(in the Downloads
tab) shows the twenty-eight foreign currencies that the Department of Home Affairs allows export reporters to report in. Goods invoiced in all other currencies need to be converted to Australian dollars by the exporter or their agent.
3.23 The ABS receives export data as reported to the Department of Home and converts any values reported in one of the accepted foreign currencies to Australian dollars. This conversion uses an indicative reference rate supplied daily by the RBA that applied on the date of departure of the goods from Australia. The invoice currency in which the transaction was negotiated and sold is also reported to the Department of Home Affairs.
Time of recording
3.24 Australia's exported goods are generally recorded at the time of shipment. Imports are recorded when the Department of Home Affairs first finalises the processing of the relevant import declarations. The time of recording of exports and imports is explained more fully in Table 3.2 below.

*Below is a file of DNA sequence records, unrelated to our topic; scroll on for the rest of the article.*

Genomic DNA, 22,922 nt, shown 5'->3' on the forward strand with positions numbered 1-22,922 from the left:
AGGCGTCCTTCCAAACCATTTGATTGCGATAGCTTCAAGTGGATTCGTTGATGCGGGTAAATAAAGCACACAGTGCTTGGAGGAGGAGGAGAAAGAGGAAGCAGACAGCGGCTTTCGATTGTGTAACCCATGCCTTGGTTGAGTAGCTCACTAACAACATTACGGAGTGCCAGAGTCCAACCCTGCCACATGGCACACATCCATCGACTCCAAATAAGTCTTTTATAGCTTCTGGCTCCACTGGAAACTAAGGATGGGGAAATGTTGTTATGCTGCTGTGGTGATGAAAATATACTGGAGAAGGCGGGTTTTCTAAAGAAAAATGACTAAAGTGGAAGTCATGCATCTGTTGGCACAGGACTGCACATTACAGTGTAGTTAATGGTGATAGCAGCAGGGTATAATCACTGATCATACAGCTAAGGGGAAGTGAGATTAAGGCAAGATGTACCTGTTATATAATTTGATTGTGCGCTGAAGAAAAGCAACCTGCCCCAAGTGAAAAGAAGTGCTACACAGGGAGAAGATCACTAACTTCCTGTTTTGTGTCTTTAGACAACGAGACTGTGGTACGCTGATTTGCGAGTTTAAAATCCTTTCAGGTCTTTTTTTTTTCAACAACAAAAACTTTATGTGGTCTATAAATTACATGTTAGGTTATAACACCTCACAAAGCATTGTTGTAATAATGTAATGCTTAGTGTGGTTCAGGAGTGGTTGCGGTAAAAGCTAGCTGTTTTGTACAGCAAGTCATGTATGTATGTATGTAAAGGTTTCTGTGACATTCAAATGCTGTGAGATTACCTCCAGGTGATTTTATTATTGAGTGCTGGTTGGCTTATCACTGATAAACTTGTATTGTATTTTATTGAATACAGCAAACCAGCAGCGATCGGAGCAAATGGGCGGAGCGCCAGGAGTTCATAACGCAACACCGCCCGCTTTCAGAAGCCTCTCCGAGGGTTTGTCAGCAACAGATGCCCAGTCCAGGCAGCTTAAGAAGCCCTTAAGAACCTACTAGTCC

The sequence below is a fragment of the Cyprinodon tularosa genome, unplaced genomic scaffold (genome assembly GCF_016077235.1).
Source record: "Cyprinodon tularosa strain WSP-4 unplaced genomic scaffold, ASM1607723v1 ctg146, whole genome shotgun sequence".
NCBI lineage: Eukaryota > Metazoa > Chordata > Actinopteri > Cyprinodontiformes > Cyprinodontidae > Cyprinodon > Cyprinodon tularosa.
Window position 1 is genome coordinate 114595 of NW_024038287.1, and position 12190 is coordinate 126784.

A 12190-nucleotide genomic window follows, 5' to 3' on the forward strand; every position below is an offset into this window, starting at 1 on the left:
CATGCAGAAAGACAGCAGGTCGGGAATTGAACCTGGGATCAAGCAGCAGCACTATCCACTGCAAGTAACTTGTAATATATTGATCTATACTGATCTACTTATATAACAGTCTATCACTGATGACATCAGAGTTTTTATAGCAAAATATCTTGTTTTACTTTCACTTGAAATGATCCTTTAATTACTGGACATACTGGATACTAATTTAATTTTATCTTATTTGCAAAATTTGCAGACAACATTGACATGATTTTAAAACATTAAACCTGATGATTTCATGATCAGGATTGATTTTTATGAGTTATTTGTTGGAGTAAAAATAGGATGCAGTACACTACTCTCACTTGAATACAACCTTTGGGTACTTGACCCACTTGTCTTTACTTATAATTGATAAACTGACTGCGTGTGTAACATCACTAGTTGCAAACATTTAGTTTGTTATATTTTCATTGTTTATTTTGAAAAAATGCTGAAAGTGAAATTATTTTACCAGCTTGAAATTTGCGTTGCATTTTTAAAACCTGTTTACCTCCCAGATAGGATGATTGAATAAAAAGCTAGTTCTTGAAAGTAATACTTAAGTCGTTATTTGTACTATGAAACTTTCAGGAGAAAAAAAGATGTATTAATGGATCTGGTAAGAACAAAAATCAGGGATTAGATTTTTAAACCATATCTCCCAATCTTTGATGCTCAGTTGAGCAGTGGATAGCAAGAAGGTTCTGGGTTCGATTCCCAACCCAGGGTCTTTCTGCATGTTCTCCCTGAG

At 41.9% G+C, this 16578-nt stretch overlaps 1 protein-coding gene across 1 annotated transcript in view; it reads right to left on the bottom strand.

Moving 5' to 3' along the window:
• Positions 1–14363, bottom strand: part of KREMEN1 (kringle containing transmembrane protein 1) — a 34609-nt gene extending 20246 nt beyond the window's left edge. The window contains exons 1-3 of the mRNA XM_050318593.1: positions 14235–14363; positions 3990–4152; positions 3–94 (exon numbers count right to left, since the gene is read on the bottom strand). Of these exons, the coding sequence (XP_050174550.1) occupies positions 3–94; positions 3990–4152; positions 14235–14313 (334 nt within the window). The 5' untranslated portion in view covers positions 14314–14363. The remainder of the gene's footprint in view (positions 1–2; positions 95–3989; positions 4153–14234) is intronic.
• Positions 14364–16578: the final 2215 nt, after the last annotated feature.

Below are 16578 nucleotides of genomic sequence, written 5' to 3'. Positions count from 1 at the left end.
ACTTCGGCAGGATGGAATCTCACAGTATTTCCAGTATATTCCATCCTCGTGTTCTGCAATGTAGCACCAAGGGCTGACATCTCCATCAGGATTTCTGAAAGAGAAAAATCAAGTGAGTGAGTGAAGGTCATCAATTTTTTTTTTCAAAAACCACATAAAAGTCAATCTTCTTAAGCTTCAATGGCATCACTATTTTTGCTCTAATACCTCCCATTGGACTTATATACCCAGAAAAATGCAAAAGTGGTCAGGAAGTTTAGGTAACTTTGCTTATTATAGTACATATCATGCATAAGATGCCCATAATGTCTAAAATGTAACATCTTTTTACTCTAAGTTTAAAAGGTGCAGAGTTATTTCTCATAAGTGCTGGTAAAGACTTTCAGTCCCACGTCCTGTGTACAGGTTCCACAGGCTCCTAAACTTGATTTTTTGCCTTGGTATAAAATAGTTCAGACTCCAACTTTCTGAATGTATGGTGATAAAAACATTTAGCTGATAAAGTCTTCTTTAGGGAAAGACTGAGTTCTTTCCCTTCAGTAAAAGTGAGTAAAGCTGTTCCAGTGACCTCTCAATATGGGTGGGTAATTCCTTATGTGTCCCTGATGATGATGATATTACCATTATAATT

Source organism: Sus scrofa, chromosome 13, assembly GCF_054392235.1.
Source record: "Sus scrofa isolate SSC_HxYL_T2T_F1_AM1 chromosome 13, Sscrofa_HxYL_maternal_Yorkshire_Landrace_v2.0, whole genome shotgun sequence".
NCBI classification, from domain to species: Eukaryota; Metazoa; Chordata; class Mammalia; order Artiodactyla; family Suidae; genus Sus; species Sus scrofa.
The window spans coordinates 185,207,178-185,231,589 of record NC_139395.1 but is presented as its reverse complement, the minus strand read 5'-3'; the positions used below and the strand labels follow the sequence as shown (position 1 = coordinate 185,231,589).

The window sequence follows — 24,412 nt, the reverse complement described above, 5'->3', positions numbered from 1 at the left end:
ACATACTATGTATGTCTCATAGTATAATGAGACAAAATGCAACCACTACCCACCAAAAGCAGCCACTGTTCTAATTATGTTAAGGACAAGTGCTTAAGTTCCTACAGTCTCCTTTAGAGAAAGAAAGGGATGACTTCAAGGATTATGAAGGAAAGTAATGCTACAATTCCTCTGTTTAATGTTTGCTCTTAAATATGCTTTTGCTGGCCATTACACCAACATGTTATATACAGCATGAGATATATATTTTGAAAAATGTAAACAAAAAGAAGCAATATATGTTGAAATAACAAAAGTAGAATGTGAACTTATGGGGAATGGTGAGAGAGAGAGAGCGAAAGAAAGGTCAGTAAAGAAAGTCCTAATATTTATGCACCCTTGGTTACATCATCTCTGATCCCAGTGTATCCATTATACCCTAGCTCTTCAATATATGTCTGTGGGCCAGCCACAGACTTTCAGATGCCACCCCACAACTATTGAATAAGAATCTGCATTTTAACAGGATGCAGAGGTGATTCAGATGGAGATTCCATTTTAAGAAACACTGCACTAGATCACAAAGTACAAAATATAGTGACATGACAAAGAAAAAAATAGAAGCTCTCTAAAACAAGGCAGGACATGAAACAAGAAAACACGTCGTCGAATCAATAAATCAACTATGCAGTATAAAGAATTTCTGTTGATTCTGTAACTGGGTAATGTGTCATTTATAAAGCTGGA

TABLE 3.2: Time of recording for Australia’s international merchandise trade statistics
- Exports are recorded on a date of shipment basis, which reflects the time of the physical movement of the goods out of Australia. The date of shipment is generally not affected by delays in processing of declarations by the Department of Home Affairs.
- All exporters (or their agents) are required to lodge export declarations prior to the departure of the goods. Most goods are recorded as exports when shipping companies and airlines submit manifests containing the customs declaration and shipment details to the Department of Home Affairs.
- Export statistics have been compiled on a date of shipment basis since April 1992. The detailed series available on the ABS website was re-compiled on this basis back to January 1988. Prior to that time, exports were recorded in the month when declarations were processed by the Department of Home Affairs